Later Alligator Review

Don’t worry Pat, I’ll be your investigator

Released: September 18, 2019
Available on: Steam/Switch
Genre: Point and Click Adventure
Developer: SmallBü, Pillow Fight
Publisher: SmallBü, Pillow Fight

Have you ever imagined a world where you were instead of humans, everyone was anthropomorphic animals and you imagined what animal you would be? Well, I sure have (though I can’t put a finger on what animal I would want to definitely be). Well, in Later Alligator’s world everyone are alligators. Or, well, most of the people you meet here considering the game takes place in Alligator New York City.

Being an alligator with a snappy pinstripe suit yourself, you walk into John Johnny’s Pub where a lonely alligator sits. After you try talking to him a few times, and he tries to get out of talking to you, he finally breaks. You seemed like a stranger he could safely confide in and he tells you his name is Pat and he has a problem. Well, he suspects he has a problem. It’s Pat’s birthday today, but he believes his family is trying to kill him for squealing. While he probably, most likely, has squealed based on your interactions with him, he has no idea what he could have said to have caused his family to do this. All he knows that at 8pm he’s going to have to go upstairs for the event. Luckily, Pat has you. He enlists you to go talk to his various family members and find information about this “event”.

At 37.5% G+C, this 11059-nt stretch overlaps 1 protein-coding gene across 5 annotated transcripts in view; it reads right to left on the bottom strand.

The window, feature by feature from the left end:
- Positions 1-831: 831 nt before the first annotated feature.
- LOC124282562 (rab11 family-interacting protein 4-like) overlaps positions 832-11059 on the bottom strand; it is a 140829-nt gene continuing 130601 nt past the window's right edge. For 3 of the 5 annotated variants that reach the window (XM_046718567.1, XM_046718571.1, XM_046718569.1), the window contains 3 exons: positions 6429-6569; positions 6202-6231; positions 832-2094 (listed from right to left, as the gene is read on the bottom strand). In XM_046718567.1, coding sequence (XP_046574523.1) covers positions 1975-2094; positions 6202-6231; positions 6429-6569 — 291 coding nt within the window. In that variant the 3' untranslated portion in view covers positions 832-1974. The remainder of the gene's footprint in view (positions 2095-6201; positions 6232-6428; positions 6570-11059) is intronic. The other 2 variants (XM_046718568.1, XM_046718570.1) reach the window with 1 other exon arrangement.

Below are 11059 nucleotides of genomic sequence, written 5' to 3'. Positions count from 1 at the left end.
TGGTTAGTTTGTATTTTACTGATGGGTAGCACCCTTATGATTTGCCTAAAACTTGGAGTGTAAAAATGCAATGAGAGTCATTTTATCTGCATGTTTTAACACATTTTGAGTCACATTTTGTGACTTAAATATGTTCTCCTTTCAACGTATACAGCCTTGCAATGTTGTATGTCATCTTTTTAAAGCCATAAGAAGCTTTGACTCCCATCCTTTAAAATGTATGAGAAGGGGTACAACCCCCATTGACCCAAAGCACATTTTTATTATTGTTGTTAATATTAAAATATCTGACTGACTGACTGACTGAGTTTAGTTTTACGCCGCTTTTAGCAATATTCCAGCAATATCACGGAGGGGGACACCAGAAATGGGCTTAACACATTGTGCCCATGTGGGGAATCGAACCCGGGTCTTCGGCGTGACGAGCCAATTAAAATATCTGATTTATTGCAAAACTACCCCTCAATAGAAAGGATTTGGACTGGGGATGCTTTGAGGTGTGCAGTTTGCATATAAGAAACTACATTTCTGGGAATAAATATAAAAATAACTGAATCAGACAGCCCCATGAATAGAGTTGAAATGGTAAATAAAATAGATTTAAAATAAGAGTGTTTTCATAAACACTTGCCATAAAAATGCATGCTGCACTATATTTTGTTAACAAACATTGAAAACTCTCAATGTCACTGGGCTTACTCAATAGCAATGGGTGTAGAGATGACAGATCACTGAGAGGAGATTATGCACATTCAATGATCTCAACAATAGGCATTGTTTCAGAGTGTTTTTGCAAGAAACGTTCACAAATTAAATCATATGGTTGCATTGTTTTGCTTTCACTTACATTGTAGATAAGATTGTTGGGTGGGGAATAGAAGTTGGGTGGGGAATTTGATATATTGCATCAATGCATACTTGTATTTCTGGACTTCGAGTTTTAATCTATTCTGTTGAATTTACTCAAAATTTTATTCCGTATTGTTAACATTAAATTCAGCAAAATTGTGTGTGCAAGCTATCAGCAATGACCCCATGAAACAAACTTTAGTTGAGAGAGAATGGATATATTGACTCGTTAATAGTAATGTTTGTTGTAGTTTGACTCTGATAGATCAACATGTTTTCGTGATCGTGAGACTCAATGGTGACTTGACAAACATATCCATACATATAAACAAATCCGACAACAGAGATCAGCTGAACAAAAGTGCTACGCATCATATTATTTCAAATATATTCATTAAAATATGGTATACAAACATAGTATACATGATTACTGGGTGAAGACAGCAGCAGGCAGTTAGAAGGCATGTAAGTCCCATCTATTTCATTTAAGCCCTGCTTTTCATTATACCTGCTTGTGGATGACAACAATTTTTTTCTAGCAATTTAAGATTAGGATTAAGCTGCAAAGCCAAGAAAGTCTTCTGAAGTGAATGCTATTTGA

And from here, you’ll be visiting a couple of areas that Alligator New York City has to offer and, like Pat says, most of the alligators you’ll be talking to are his family that came to visit. You can talk to every alligator you see, and make sure to talk to them multiple times to get every single piece of their wonderful dialogue, but only Pat’s family will switch to a different camera angle for them. Here, you get to talk to them, and their dialogue is a highlight of the game. You get so much personality from your short conversations with the characters, and even the characters that aren’t Pat’s family members. I was smiling all the way through my playthroughs of Later Alligator as I adore the dialogue here and it made me love the characters even more (though I still have my favorites).

Anyway, the vast majority of the family members have a favor to ask of you before they tell you any details. Well, those details don’t really end up mostly being vague as they were sworn to secrecy, but you’ll figure it out as you talk to more family members and piece together all the vague information they gave you. This favor they ask is in the form of a minigame, and there are 30 of them. The minigames have a wide range and they fit with the character associated with them (and you might actually get more dialgue from them during the minigames). The cute Sweet Geraldine has a claw machine minigame where she asks you to get two things, but she will actually comment on every single prize in there if you score it. You help Lizzie post pics online by unscrambling her pictures, play the ‘ole pinny b (pinball) with Joanie, deal with some ghosts in a few minigames, help Two Ton Tony (Pat’s Dad) handle his propane grill (Hank Hill approves), help Lil’ Giovanni find the pefect soda concoction, and more.